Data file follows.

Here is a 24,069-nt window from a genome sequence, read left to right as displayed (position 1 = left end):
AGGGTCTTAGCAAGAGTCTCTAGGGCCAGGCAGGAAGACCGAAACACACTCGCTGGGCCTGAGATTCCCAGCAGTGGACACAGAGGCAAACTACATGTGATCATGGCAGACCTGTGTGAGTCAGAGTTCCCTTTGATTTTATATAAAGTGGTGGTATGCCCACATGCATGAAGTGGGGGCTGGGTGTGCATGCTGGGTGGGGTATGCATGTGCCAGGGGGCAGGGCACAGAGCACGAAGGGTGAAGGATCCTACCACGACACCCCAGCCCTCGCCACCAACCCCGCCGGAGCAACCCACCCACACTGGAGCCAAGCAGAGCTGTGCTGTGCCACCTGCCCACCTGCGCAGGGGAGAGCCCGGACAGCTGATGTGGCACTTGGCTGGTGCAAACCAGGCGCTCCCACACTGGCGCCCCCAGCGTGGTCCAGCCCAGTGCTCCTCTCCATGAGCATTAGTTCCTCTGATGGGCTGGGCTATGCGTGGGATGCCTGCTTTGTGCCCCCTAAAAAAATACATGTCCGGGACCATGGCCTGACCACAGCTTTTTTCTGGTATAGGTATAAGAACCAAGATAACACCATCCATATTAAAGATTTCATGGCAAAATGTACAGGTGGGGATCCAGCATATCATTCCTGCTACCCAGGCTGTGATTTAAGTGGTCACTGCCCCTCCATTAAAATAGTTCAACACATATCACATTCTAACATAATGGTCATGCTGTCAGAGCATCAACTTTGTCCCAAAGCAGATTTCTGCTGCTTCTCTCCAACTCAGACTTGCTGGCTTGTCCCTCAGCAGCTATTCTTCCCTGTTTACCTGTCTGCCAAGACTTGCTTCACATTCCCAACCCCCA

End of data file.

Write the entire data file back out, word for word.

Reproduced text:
Here is a 24,069-nt window from a genome sequence, read left to right as displayed (position 1 = left end):
AGGGTCTTAGCAAGAGTCTCTAGGGCCAGGCAGGAAGACCGAAACACACTCGCTGGGCCTGAGATTCCCAGCAGTGGACACAGAGGCAAACTACATGTGATCATGGCAGACCTGTGTGAGTCAGAGTTCCCTTTGATTTTATATAAAGTGGTGGTATGCCCACATGCATGAAGTGGGGGCTGGGTGTGCATGCTGGGTGGGGTATGCATGTGCCAGGGGGCAGGGCACAGAGCACGAAGGGTGAAGGATCCTACCACGACACCCCAGCCCTCGCCACCAACCCCGCCGGAGCAACCCACCCACACTGGAGCCAAGCAGAGCTGTGCTGTGCCACCTGCCCACCTGCGCAGGGGAGAGCCCGGACAGCTGATGTGGCACTTGGCTGGTGCAAACCAGGCGCTCCCACACTGGCGCCCCCAGCGTGGTCCAGCCCAGTGCTCCTCTCCATGAGCATTAGTTCCTCTGATGGGCTGGGCTATGCGTGGGATGCCTGCTTTGTGCCCCCTAAAAAAATACATGTCCGGGACCATGGCCTGACCACAGCTTTTTTCTGGTATAGGTATAAGAACCAAGATAACACCATCCATATTAAAGATTTCATGGCAAAATGTACAGGTGGGGATCCAGCATATCATTCCTGCTACCCAGGCTGTGATTTAAGTGGTCACTGCCCCTCCATTAAAATAGTTCAACACATATCACATTCTAACATAATGGTCATGCTGTCAGAGCATCAACTTTGTCCCAAAGCAGATTTCTGCTGCTTCTCTCCAACTCAGACTTGCTGGCTTGTCCCTCAGCAGCTATTCTTCCCTGTTTACCTGTCTGCCAAGACTTGCTTCACATTCCCAACCCCCA